Man on Wire (2008) (PG-13)













A remarkable thing happens while watching James Marsh's Oscar winning feature, "Man on Wire"—you forget that you're watching a documentary.
Yes, the narration is there and yes, you know how it's going to end because of the people narrating but it doesn't stop your heart from racing and your breath from deepening. Really, it's quite astonishing.
Philippe Petit was a wirewalker who dared to live. His passion is so undeniable that it makes you reevaluate your own decisions.
This man was so willing to do anything for his dream that he even risked his own life.
"Man on Wire" retells the story of Petit as he walks across the gap between the north and south towers of The World Trade Center on a wire. This happens on August 7th, 1974.
The film begins as we trace a reenactment of the people involved, set up their gear and sneak into the towers, one group in each tower. They will have to shoot a fishing line across the gap with a bow and arrow and then slowly increase the type of rope—going from fishing line to rope, to thick rope, and then to the actual wire. After securing the wire in place they will have to place two wires going across the walking wire to stabilize it. Imagine looking down and not being able to see people you're that high up. Now imagine wind, mist, and the sway of the buildings and try to walk across a wire....not me, my friends.
I would like to think that I'm not scared of much, although that has been disproved many times by rubber snakes in my bathtub on April Fool's Day...yes, thank you, my wonderful family.
Height, unlike rubber snakes, is not something that I'm afraid of. I don't enjoy roller coasters and won't ride them if given the chance but just standing on the top of something tall doesn't really phase me.
"Man on Wire" is so well crafted and executed that I was almost having panic attacks at the shots looking down to the ground from the air. It's 1350 feet to the ground, if you fall from that...you aren't getting back up.
The narration of the movie comes from many different interviews including Petit himself and his friends Jean Francois Heckel, Jean-Louis Blondeau, and Annie Allix. Petit, even in his older age is still very much passionate and very much childish. It's the loss of innocence that Petit never suffered that allows him to believe that everything is possible and to chase his dreams down and pin them to the ground until he has achieved them.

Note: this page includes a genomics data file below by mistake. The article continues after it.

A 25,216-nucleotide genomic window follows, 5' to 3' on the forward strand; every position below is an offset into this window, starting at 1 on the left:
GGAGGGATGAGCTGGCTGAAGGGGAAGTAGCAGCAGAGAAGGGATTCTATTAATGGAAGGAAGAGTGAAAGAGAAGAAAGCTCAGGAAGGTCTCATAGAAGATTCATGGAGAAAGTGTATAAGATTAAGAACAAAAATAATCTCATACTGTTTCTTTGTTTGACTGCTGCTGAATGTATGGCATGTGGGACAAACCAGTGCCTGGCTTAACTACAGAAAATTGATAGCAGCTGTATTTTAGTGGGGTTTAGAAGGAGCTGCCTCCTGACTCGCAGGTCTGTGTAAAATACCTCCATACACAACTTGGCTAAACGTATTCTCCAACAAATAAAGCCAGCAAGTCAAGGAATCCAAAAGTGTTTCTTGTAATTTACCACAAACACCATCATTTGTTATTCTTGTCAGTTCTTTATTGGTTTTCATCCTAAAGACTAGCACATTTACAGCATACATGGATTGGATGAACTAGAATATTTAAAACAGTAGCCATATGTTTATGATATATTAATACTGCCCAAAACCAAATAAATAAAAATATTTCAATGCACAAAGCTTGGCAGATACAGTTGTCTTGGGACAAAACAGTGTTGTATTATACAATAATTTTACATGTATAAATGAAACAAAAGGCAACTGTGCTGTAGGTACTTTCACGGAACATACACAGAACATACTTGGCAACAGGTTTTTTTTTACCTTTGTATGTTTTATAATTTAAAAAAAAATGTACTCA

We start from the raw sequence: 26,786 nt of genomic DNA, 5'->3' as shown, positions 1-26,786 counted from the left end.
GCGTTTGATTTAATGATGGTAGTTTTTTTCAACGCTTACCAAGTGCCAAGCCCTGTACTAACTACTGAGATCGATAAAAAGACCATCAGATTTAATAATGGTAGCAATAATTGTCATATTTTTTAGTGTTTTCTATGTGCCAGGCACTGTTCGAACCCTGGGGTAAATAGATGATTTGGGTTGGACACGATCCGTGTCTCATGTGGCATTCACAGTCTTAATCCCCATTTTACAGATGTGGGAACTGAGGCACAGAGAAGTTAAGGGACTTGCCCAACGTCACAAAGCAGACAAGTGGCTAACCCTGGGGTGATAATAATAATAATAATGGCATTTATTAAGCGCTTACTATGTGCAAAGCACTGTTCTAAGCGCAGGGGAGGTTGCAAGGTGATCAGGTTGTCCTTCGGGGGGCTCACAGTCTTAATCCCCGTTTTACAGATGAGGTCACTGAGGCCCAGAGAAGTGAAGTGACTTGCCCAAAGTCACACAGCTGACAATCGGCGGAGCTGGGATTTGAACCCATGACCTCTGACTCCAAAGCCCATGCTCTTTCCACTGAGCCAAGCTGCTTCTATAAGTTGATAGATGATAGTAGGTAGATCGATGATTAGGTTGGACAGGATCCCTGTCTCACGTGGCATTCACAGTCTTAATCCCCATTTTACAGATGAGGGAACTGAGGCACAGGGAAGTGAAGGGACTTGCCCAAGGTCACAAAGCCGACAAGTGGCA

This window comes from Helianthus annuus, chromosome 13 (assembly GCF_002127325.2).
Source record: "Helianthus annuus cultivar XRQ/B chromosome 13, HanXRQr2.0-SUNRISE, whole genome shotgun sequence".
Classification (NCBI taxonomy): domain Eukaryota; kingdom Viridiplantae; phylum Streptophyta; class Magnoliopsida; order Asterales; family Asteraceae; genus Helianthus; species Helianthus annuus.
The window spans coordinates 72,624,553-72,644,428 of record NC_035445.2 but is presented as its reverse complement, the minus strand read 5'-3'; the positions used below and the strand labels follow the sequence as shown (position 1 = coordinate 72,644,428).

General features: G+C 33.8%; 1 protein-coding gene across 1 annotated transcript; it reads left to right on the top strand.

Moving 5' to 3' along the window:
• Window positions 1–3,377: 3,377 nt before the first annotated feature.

But what I didn't care for in the theatrics of the story are just that—the theatrics. Petit is so quirky and bizarre as a narrator that sometimes you being to feel that you're watching a horror version of Sesame Street. He has a couple of props that he uses and he peaks from behind curtains to show how he was feeling at the time. As time wears on and Petit gets even more outlandish, soaking up the lime light that is being shown upon him a very dangerous thing happens, his credibility starts to be doubted. There were slight hesitations in my mind and there still are about minor events in the wirewalking. They seem too cliche and rehearsed to be true. Scenes like Petit and a security guard circling an obstacle in a version of hide-and-seek that leads to Petit peeking from behind his curtain don't always carry the weight that they should.
The impact that this walk had on Petit's friends is blatantly visible and the film regains its power in these interview scenes.
Nothing can reproduce the feeling of seeing images of Petit's walk, after all this time—he finally makes it, while Erik Satie's Gymnopédie No.1 is playing.
It's quite haunting.
"Man on Wire" is thrilling enough to not be a documentary but truthful enough to leave you speechless.
It's a beautiful piece of art.


Score: 3 and a half stars out of 4

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